image

We decided not to go see a movie, and as the sky brightened and that amazing Paris ‘evening magic’ happened again, I decided to explore OdĂ©on, and see what the fuss was about with all the sales going on. The biggest sales in Paris happen twice a year: in February, and now. Danger danger: Paris fashion at 20-70% off…. I may end up shipping a box home…. 😀

image

Window shopping in Odéon

image
Many stores were closed because it was Sunday evening, so I ended up window shopping (and croissant buying), and finding my way around to my favourite place, the Jardin Luxembourg. Again, after a rainy day, it’s a fair bit quieter in terms of crowds, but diehard park lovers like myself were enjoying themselves on the metal chairs and around the fountains. With some Roquefort cheese, a demi baguette, and some fresh cherries, I had a lazy evening enjoying the delight of after-rain weather.

image

image

image

Check out that sky!! (And the less-than-aesthetically-pleasing architecture of the Montparnasse building in the background.)

image

Getting some evening sun!

image

That’s all for now, but perhaps I will have a few more things to share before next weekend, when I will be joined by my mum and sister! I cannot wait to see them!!!

image

You realize how much time flies when you are too caught up in life to document it. And that’s good.

There are those moments in life where you are truly living ‘in the moment’, and then there are the times when you are just completely overwhelmed by/in awe of/truly gobsmacked by that moment you are in. I cannot believe I am living in Paris, buying groceries at outdoor markets every day, commuting to and from school like it’s completely normal and I’ve been doing it forever, giving tourists directions, and speaking in French as much as I can. A-freaking-mazing.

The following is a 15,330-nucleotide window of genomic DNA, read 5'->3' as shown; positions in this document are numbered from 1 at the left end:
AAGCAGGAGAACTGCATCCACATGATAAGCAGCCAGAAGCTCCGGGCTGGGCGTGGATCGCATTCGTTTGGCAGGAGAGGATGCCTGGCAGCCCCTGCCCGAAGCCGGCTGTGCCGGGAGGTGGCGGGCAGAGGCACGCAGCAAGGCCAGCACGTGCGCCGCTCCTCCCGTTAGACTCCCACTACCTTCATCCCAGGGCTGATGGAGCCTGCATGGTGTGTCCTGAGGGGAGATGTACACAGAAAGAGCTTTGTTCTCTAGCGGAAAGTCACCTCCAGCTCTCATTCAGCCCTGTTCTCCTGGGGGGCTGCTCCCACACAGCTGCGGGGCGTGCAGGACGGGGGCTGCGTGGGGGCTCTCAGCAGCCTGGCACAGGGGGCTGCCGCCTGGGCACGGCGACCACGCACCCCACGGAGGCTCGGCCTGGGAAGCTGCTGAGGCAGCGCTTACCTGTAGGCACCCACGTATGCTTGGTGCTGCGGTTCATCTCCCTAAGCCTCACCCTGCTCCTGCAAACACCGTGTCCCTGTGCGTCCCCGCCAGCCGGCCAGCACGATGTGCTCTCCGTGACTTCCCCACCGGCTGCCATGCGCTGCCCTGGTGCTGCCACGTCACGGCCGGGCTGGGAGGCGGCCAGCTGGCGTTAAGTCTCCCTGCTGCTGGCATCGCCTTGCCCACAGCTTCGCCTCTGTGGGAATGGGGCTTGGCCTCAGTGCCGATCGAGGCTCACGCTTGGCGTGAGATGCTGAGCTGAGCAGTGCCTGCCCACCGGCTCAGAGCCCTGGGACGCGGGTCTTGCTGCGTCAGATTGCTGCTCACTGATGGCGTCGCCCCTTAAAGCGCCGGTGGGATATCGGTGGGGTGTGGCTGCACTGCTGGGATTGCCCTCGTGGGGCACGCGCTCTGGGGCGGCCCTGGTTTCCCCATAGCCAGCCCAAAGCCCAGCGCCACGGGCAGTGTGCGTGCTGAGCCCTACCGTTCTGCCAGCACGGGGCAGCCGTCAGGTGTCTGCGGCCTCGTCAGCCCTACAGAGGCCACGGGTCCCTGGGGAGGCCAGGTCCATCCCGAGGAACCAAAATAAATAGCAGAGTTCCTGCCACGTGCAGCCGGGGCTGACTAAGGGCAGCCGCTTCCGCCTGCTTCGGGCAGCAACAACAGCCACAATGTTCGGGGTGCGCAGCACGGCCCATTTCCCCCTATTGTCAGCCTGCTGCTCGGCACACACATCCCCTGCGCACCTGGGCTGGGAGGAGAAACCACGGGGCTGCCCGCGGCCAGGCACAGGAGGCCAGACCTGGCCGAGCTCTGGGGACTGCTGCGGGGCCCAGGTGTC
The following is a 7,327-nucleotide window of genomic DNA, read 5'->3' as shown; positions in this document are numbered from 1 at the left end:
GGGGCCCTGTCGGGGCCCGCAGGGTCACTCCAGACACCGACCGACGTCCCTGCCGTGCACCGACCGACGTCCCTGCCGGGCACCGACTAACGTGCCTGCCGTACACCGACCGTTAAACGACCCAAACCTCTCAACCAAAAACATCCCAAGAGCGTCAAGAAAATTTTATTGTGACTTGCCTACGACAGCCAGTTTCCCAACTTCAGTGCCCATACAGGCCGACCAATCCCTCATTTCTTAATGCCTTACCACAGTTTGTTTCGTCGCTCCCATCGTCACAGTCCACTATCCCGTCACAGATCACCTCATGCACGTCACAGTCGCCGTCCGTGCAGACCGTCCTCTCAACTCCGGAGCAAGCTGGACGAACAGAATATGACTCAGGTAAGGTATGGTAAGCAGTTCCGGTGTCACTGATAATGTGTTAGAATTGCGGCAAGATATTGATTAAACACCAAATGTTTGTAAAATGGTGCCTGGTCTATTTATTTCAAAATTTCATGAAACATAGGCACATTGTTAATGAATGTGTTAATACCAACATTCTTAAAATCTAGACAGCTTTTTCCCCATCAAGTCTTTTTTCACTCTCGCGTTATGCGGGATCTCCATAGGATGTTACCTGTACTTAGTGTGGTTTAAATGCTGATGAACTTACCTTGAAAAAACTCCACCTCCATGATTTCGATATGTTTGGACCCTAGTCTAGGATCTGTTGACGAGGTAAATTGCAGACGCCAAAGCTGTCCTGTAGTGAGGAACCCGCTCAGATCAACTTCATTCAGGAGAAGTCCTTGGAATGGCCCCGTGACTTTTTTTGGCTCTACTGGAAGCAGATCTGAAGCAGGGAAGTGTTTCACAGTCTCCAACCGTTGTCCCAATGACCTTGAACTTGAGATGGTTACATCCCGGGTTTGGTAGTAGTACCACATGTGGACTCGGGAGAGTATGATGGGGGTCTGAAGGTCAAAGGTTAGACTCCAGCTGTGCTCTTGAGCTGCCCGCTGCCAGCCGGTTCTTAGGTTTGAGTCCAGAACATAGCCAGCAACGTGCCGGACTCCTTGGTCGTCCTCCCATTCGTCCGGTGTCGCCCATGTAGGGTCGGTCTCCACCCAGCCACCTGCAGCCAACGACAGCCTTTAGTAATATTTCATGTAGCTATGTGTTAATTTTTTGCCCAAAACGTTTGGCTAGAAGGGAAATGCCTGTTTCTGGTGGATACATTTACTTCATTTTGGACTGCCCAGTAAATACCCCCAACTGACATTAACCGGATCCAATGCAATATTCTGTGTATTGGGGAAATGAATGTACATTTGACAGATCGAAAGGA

Class goes on, and our class has grown, with now 15 students in total, filling every available desk in the semicircle around the room. It turns out we have to pay for a fifth week in order to complete this *half* of the course of A2, so off I went to the registrar office to add another 5 days of class to my schedule.  I have now been told by several ex-pats living in Paris that a) the French have never been good at communication, and b) if the French can figure out a way to make things more complicated (education and paperwork particularly), they will. I am finding this to be very true.

image

image

On the bright side, I have a change of venue as to my living arrangements. I have moved from the 10th Arrondissement across the river to the 5th. I have moved from a room in a family home (une maison d’hĂŽte), to my very own apartment! It is a one bedroom (very luxurious for one person to have in Paris), an open concept kitchen (un cuisine amĂ©ricaine), a combined eating area/living room and a bathroom with shower and washing machine (which is so fantastic because going to a laundromat here is pricey)!! There is a darling little garden outside my bedroom, so fresh air and some greenery makes this an even lovelier spot. The apartment is in a very busy area. Very busy. For example, I had to say “excusez moi” to get in between people sitting at tables on the cobblestone street in order to get to the door of my apartment building with my suitcase and backpack when I first arrived. It’s a little funny to try to not knock over someone’s wine glass trying to get into your house. My street has numerous restaurants with outdoor tables and right now they have televisions set up so people can watch all the world cup games. So far the evening quiets down at around 2am. (Thank heaven for earplugs.)